2012 is a winemaker’s vintage, where severe selection and good wine-making has been practised some excellent wines followed with good ripeness and fruit concentration. Conversely poorer efforts have resulted in thin wines, particularly on the left bank, devoid of weight in the mid-palate. Broadly speaking it is a better vintage than 2011 and where chateaux have reduced their prices from last year one can find real value for drinking and an incentive to buy En Primeur for capital growth once again.
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Investment and Consumption
Lafite Rothschild, 6x75cl – £1,975
This is beautiful for the vintage. Full body and very tender with fine tannins and a pretty finish. Attractive currant, cedar, and sweet tobacco character. More delicate than the 2011. 92-95 points Robert Parker
Mouton Rothschild, 6x75cl – £1,500
Mouton Rothschild has produced one of the vintage-s most profound wines in 2012, and possibly the -wine of the Medoc.- About 49% of the production made it into the 2012 Mouton, which is a blend of 90% Cabernet Sauvignon, 8% Merlot and 2% Cabernet Franc. The harvest took place during the middle two weeks of October. This may be one of the few 2012s that comes close to equaling what was achieved in both 2009 and 2010, two far superior vintages. 95-97 points Robert Parker
Palmer, 12x75cl – £1,700
The 2012 Palmer’s inky/purple color is more saturated than most Margaux’s, and it offers complex notes of blackberries, cassis, licorice, truffle and spring flowers. The wine is dense, rich and full-bodied with a muscular appeal, but the tannins, as high as they are, are sweet and well-integrated. None of the new oak used during the wine-s upbringing is noticeable. Interestingly, this wine showed no evidence of dilution from the October 7-9 rainfall. I suspect it will require 3-4 years of cellaring, and should last for two decades. 92-95 Robert Parker
Pape Clement, 12x75cl – £550
The 2012 Pape Clement is one of the stars of the vintage, which is not surprising given this estate’s performances over the last 10-15 years. A blend of 51% Cabernet Sauvignon, 46% Merlot, 2% Petit Verdot and 1% Cabernet Franc, it exhibits an opaque ruby/purple color along with a beautifully sweet, graphite-scented nose with hints of black currants, Asian plum sauce, soy and forest floor. Impressively built with medium to full-bodied flavors, it has more layers than many wines from this vintage, an appealing density and a velvety texture. 92-95 points Robert Parker
l’Evangile, 12x75cl – £1,100
The 2012 is an outstanding effort displaying copious quantities of black raspberry and blackberry fruit intermixed with hints of camphor, black truffles and subtle new oak. Opulent, round and generously endowed with impressive purity as well as a forward style, it should drink well young yet age for 12-15 years. 90-94 points Robert Parker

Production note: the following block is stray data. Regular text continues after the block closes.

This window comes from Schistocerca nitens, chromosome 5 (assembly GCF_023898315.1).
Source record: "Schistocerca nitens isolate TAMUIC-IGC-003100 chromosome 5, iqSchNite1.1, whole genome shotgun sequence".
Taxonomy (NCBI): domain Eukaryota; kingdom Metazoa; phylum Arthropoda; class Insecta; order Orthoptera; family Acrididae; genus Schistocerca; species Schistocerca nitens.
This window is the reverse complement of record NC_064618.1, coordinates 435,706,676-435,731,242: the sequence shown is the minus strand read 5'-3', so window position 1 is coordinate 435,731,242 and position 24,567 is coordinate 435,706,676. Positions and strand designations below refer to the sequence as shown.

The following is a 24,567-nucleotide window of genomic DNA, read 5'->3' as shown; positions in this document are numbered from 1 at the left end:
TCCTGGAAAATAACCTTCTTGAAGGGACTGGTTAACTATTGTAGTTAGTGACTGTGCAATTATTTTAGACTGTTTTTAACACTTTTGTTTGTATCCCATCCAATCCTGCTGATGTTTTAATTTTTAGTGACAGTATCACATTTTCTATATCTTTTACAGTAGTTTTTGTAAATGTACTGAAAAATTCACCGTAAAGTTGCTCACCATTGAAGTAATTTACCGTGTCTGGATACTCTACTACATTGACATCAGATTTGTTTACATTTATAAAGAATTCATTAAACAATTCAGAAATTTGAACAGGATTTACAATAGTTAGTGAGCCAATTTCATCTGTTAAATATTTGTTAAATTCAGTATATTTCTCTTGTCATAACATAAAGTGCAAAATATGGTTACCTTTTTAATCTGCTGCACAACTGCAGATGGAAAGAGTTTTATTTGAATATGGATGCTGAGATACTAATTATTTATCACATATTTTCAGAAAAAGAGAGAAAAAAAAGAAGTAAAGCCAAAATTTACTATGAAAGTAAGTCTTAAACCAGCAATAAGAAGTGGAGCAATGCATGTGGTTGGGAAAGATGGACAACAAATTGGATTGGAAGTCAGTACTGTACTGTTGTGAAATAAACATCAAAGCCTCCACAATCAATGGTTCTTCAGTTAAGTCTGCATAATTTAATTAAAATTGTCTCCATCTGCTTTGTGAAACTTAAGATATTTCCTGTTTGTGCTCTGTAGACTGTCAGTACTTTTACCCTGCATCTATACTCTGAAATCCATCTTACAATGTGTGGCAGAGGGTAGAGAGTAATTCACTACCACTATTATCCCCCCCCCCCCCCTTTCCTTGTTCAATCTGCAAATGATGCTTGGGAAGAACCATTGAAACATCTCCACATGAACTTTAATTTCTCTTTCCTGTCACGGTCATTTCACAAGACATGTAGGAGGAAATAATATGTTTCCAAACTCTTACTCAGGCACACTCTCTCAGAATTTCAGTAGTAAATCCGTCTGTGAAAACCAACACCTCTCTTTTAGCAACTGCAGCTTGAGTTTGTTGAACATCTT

Troplong Mondot, 12x75cl – £595
Bravo! From a 63-acre vineyard on the high plateau (called the Plateau of Mondot) adjacent to the famous limestone hillside, the Cote Pavie, the 2012 Troplong Mondot is another fabulous success. Cropped at 31 hectoliters per hectare with malolactic in barrel, this blend of 90% Merlot and 10% Cabernet Sauvignon hit 14.2% natural alcohol. Three-fourths of the production went into the grand vin. 94-96 points Robert Parker
Lynch Bages, 12x75cl – £670
A fruity wine for the vintage with dense tannins. Full body, with impressive structure. Long finish. Generous and attractive. I like the balance and precision for the vintage. 92-95 points James Suckling
Cantemerle, 12x75cl – £195
Cantemerle’s ethereal elegance and racy, classy style are unmistakable in this understated yet pretty, dark ruby-colored 2012. Offering lots of cherry, raspberry and black currant fruit, this is a wine of unmistakable finesse and delicacy. Enjoy it over the next 10-12 years. 89-91 points Robert Parker
Talbot, 12x75cl – £290
A strong effort from Talbot, this sexy, medium to full-bodied, richly fruity 2012 exhibits lots of creme de cassis, licorice, roasted herb and spice box characteristics in an evolved yet elegant, round, lush style that was surprisingly seductive and disarming. This offering stood out as one of the stars of St.-Julien. Drink it over the next 12-15 years. 90-92 points Robert Parker
Alter Ego de Palmer, 12x75cl – £420
The second wine, which has gone from strength to strength over recent years, the 2012 Alter Ego de Palmer, is a blend of 51% Merlot, 40% Cabernet Sauvignon and 9% Petit Verdot. Spicy and earthy, displaying notes of new saddle leather, roasted herbs and meaty barbecue, it is a medium-bodied, fleshy, attractive wine to drink over the next 10-12 years. 88-90 points Robert Parker
Echo de Lynch Bages, 12x75cl – £250
“This has incredible length for a second wine. Full body, with dark berry and raspberry character, ultra-fine tannins, and a long, long finish. Tiny grape yields for the vintage.” 92-93 pts James Suckling
“18% press wine, pH 3.65. Quite strong leafy Cabernet aromas, but lovely freshness and round tannins. Is this like Palmer of old? I don’t think I would guess this was majority Merlot… Just slightly green on the end. 13.4%. Drink 2019-2027.” 17/20 pts Jancis Robinson
Canon, 12x75cl £410
A dense ruby/purple color is followed by notes of black raspberries, blueberries, crushed rocks and spring flowers. This medium to full-bodied, well-endowed, authoritative Canon reveals some serious tannin in the finish, so 4-5 years of cellaring will be needed after bottling. It should last 15-20 years.
Owned by the Wertheimers (also the proprietors of the enormously successful haut-couture house of Chanel), this is a pure, stylish, nicely textured, impressive effort from a superb terroir on the limestone plateau of St.-Emilion. The final blend was 70% Merlot and 30% Cabernet Franc, and yields were a modest 35 hectoliters per hectare. 91-94 points Robert Parker
Ormes de Pez, 12x75cl £190